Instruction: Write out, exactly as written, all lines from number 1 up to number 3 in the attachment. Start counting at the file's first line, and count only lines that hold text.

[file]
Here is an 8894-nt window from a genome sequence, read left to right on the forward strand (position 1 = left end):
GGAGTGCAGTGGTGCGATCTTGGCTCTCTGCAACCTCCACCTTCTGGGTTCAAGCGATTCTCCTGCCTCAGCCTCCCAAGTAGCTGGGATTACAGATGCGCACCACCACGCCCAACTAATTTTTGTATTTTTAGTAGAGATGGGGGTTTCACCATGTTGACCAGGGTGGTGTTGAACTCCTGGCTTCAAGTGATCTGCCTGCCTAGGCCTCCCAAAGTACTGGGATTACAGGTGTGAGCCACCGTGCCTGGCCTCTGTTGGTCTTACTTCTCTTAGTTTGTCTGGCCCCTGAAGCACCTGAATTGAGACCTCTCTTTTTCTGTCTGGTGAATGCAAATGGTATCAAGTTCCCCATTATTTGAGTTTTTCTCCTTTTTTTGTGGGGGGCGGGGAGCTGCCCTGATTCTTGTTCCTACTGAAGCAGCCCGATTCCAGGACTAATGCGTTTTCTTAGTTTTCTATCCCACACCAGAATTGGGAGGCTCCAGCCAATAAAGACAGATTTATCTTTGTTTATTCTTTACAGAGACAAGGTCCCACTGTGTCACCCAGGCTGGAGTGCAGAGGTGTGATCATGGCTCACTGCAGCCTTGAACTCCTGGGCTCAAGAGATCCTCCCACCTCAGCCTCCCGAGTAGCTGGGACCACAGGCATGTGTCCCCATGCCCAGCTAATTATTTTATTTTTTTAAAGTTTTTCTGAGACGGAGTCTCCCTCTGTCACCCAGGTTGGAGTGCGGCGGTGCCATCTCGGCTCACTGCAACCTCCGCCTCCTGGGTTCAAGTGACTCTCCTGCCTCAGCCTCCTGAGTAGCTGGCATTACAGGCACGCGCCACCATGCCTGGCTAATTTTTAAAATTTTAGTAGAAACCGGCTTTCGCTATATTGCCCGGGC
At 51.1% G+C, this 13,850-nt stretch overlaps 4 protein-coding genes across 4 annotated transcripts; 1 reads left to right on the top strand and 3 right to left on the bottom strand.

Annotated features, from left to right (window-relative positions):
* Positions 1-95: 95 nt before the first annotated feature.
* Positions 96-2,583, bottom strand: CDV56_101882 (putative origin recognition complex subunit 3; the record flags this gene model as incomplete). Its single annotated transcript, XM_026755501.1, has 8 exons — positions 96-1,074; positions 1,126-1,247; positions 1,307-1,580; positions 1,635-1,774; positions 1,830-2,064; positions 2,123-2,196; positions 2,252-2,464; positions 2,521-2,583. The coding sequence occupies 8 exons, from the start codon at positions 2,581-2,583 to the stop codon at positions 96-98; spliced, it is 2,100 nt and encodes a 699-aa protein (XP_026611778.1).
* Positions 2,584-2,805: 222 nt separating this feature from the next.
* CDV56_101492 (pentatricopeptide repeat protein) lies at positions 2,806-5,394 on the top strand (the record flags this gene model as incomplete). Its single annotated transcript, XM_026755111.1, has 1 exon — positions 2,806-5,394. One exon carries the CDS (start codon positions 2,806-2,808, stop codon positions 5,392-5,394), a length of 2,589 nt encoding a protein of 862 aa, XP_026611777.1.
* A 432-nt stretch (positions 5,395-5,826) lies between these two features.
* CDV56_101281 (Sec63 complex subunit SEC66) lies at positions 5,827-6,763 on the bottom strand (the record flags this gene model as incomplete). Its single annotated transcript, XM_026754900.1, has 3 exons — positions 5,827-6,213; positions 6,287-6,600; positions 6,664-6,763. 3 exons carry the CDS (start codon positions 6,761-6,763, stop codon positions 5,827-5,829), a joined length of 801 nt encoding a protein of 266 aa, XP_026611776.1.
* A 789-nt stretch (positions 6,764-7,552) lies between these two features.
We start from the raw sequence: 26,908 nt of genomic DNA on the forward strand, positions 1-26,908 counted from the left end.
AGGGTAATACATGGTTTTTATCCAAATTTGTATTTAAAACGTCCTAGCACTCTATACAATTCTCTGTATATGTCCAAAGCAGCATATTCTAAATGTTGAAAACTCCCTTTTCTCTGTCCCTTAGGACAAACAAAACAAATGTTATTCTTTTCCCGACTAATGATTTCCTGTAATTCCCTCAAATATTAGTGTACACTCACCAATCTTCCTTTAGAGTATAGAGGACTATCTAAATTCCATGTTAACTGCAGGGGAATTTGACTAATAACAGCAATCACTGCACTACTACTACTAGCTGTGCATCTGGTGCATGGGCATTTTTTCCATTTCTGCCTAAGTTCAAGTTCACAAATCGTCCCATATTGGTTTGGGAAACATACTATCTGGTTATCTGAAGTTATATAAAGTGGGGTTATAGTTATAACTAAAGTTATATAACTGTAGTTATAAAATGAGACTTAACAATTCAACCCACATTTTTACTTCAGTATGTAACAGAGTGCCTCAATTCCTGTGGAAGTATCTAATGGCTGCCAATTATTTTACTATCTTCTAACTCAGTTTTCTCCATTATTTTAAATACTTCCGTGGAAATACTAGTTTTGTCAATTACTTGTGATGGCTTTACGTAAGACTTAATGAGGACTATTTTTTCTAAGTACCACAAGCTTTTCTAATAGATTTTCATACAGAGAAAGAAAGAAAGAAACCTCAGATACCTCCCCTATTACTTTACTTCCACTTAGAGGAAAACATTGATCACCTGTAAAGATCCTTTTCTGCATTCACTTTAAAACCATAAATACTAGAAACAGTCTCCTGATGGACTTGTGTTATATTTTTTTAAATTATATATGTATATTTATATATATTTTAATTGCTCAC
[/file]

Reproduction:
Here is an 8894-nt window from a genome sequence, read left to right on the forward strand (position 1 = left end):
GGAGTGCAGTGGTGCGATCTTGGCTCTCTGCAACCTCCACCTTCTGGGTTCAAGCGATTCTCCTGCCTCAGCCTCCCAAGTAGCTGGGATTACAGATGCGCACCACCACGCCCAACTAATTTTTGTATTTTTAGTAGAGATGGGGGTTTCACCATGTTGACCAGGGTGGTGTTGAACTCCTGGCTTCAAGTGATCTGCCTGCCTAGGCCTCCCAAAGTACTGGGATTACAGGTGTGAGCCACCGTGCCTGGCCTCTGTTGGTCTTACTTCTCTTAGTTTGTCTGGCCCCTGAAGCACCTGAATTGAGACCTCTCTTTTTCTGTCTGGTGAATGCAAATGGTATCAAGTTCCCCATTATTTGAGTTTTTCTCCTTTTTTTGTGGGGGGCGGGGAGCTGCCCTGATTCTTGTTCCTACTGAAGCAGCCCGATTCCAGGACTAATGCGTTTTCTTAGTTTTCTATCCCACACCAGAATTGGGAGGCTCCAGCCAATAAAGACAGATTTATCTTTGTTTATTCTTTACAGAGACAAGGTCCCACTGTGTCACCCAGGCTGGAGTGCAGAGGTGTGATCATGGCTCACTGCAGCCTTGAACTCCTGGGCTCAAGAGATCCTCCCACCTCAGCCTCCCGAGTAGCTGGGACCACAGGCATGTGTCCCCATGCCCAGCTAATTATTTTATTTTTTTAAAGTTTTTCTGAGACGGAGTCTCCCTCTGTCACCCAGGTTGGAGTGCGGCGGTGCCATCTCGGCTCACTGCAACCTCCGCCTCCTGGGTTCAAGTGACTCTCCTGCCTCAGCCTCCTGAGTAGCTGGCATTACAGGCACGCGCCACCATGCCTGGCTAATTTTTAAAATTTTAGTAGAAACCGGCTTTCGCTATATTGCCCGGGC
At 51.1% G+C, this 13,850-nt stretch overlaps 4 protein-coding genes across 4 annotated transcripts; 1 reads left to right on the top strand and 3 right to left on the bottom strand.